President Trump will make a twice-late speech on drug prices on Friday afternoon. (AP Photo / Evan Vucci)
President Trump will deliver a twice-delayed, much-anticipated speech on his plan to lower drug prices on Friday afternoon – after a year when the harsh rhetoric against the drug makers was accompanied by little action has been.
No one with a share of drug prices – whether pharmaceutical companies, pharmacy use managers negotiating drug prices, or health insurers – feels perfectly well, given Trump's tendency to disappear – including at that time he accused the drug companies "getting away with murder." Government has been spending the last few weeks pointing out the policies it supports – including a slew of technical proposals that are unlikely to jeopardize the pharmaceutical industry, which seems most at risk from any plan – lower drug prices
A senior administration official who talked about the background said Trump would unveil an "American Patients First" draft he said that there would also be a request for information on ideas for lowering drug prices.
The administration official said that he drew not only from the ideas in Trump's budget, but also from Trump's budget. The draft would outline four strategies, most of which could be achieved without new legislation. The aim would be to increase competition by ending "the game of rules" by branded manufacturers, which prevents the introduction of cost-saving generics and biosimilars. The plan would seek to improve negotiations within the Medicare program, but not by using the government's influence to negotiate for Medicare, as Trump had previously suggested. It would create unspecific incentives for lower list prices of drugs and would lower patient spending.
"What I hear is that they look for a clean slate and take care of everyone: the drug companies" The pharmacy use managers, all, "said a healthcare lobbyist who spoke on condition of anonymity to speak openly. Several health policy experts said they expect policymakers to target some of the costs. Englisch: emagazine.credit-suisse.com/app/art … = 263 & lang = en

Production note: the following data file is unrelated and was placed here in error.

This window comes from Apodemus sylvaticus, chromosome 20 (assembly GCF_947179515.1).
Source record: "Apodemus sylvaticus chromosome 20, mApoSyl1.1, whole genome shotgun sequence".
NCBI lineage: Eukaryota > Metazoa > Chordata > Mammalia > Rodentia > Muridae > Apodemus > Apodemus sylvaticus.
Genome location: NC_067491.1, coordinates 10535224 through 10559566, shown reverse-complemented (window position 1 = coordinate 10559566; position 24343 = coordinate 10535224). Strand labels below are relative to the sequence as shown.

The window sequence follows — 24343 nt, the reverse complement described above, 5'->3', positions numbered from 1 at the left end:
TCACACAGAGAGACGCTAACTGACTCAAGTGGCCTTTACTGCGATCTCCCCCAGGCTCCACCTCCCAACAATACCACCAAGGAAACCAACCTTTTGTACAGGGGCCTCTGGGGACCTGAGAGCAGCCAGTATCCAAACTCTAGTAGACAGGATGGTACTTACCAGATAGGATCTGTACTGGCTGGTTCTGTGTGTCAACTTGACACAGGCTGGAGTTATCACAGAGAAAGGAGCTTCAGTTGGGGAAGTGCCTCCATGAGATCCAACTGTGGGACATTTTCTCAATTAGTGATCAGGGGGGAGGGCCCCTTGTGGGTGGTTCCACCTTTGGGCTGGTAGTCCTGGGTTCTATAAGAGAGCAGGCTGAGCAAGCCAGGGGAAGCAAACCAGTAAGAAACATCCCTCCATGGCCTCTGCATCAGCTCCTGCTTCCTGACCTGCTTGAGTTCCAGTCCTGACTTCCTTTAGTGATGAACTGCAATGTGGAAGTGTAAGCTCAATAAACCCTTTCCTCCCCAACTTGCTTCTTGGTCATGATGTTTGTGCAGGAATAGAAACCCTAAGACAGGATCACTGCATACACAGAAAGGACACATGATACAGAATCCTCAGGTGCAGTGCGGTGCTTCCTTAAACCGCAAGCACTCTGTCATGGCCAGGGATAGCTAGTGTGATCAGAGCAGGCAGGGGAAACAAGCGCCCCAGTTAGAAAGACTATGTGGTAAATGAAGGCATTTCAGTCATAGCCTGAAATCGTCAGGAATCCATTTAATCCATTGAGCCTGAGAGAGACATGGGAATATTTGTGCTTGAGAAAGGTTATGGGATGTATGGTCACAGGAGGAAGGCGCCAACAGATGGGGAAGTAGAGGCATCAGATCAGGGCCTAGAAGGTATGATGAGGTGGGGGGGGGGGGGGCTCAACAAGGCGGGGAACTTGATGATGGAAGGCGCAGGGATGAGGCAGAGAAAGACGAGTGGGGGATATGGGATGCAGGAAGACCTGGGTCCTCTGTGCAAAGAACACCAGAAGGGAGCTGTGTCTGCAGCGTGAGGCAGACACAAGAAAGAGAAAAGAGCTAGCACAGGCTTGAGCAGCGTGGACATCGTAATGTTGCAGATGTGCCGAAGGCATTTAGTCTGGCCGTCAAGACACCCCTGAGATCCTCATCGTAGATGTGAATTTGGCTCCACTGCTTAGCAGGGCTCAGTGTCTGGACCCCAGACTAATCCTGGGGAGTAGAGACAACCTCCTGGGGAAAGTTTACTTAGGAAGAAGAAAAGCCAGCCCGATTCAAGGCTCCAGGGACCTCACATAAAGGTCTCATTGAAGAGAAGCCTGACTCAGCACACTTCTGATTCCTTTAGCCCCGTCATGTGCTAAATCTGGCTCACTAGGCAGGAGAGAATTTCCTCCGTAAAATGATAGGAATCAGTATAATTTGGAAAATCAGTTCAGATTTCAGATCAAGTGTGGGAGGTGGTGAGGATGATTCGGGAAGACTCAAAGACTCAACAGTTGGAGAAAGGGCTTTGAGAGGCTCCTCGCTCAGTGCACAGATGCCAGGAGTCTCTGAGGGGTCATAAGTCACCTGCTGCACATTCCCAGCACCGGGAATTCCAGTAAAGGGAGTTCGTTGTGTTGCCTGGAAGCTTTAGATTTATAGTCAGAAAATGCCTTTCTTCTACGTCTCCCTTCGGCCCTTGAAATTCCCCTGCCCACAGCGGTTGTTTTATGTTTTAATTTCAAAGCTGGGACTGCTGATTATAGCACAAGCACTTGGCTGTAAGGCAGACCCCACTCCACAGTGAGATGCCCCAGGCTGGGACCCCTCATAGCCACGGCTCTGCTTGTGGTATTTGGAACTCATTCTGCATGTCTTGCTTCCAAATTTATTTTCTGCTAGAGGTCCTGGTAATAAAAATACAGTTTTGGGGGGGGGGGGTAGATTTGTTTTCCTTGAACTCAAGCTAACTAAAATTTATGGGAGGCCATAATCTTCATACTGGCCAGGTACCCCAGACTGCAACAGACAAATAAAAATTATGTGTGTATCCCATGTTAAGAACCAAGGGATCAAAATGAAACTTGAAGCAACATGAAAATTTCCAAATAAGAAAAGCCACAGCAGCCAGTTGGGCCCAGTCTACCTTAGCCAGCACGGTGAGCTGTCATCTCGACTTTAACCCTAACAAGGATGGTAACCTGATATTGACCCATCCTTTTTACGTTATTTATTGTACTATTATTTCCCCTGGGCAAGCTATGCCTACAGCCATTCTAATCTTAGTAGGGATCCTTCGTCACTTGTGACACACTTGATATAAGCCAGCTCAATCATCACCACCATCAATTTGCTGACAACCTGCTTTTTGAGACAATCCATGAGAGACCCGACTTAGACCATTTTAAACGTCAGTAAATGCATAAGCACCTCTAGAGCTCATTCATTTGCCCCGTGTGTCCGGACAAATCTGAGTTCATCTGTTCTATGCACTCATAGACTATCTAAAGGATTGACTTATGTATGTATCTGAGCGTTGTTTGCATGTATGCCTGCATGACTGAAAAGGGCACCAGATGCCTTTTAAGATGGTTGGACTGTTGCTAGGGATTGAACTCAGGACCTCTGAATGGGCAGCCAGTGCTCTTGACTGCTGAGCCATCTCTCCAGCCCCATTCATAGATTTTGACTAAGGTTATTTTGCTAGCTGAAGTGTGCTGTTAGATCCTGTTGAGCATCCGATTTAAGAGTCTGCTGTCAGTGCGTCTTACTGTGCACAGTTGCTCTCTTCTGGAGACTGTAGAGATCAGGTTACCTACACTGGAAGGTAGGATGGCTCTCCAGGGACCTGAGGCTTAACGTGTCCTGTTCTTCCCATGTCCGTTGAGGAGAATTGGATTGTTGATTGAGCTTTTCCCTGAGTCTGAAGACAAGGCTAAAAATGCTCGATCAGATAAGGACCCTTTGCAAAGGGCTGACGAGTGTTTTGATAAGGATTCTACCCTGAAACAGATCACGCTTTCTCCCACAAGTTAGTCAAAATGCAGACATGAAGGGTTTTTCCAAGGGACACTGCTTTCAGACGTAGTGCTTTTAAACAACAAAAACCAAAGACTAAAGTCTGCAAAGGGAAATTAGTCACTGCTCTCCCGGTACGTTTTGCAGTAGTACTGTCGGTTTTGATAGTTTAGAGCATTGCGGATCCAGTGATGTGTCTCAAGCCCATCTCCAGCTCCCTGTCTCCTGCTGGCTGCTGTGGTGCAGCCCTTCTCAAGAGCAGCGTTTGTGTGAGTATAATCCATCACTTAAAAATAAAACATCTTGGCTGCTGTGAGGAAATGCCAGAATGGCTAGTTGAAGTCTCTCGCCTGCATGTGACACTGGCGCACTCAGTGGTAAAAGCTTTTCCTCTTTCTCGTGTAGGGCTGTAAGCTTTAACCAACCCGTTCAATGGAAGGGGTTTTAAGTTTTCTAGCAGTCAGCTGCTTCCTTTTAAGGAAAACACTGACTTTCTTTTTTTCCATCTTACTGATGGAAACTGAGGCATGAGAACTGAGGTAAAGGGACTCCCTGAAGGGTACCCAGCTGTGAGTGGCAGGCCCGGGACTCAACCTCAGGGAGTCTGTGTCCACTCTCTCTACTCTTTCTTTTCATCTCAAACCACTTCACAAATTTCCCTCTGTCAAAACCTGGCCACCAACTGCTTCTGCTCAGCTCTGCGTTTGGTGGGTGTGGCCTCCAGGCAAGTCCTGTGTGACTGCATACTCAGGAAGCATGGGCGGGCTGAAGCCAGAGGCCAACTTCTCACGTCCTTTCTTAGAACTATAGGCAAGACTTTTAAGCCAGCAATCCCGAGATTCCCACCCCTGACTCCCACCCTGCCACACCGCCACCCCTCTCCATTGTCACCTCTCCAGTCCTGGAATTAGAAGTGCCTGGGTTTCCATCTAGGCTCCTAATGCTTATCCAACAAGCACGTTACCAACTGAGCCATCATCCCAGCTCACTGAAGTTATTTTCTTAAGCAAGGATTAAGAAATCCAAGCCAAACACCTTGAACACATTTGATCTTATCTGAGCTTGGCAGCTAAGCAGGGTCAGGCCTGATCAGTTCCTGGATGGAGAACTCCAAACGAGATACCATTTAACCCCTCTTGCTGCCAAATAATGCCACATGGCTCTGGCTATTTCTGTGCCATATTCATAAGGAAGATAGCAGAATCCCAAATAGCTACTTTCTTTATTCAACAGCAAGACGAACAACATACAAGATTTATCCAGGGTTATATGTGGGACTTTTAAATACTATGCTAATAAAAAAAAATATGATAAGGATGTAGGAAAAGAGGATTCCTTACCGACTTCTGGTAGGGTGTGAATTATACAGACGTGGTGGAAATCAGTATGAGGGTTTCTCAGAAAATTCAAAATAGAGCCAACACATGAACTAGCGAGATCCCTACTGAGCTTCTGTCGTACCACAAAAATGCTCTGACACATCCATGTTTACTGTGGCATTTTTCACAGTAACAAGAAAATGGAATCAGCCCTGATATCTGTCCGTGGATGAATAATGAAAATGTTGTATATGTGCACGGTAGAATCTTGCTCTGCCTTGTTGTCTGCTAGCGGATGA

"Let's be very clear, the government has a number of different proposals under the title: Things that … German: would deal with the pricing of medicines. None of them would influence the underlying causes of the problem, "said Rachel Sachs, a law faculty lecturer at Washington University School of Law." Most of them would do very little for the 100 to 200 million Americans who are privately insured.
With the caveat that anything could happen, here are some things to look out for on Friday:
High list prices of drugs are first on the list of health problems and human services Secretary Alex Azar has in the Commissioner for Food and Drug Control, Scott Gottlieb, recently caused a stir when he suggested that the government re-examine whether pharmaceutical manufacturers' discounts on these list prices are kickbacks. Industry, the so-called Pharmacy Benefit Managers (PBMs), are governed by applicable law not as kickbacks.
Due to the system's lack of transparency, it is impossible to tell who benefits from discounts. PBMs argue that discounts are the strongest mechanism to lower drug prices and deliver valuable savings. Pharmaceutical companies – and some insurers and employers – have increasingly lost patience with the opaque system, accusing PBMs of collecting discounts.
In his speech Gottlieb seemed to open up the possibility of abolishing discounts. But most people expect something far less radical and instead expect that every political solution will concentrate on solving the problem of two prices: reducing the spread between a high list price and the secret, counterfeit price.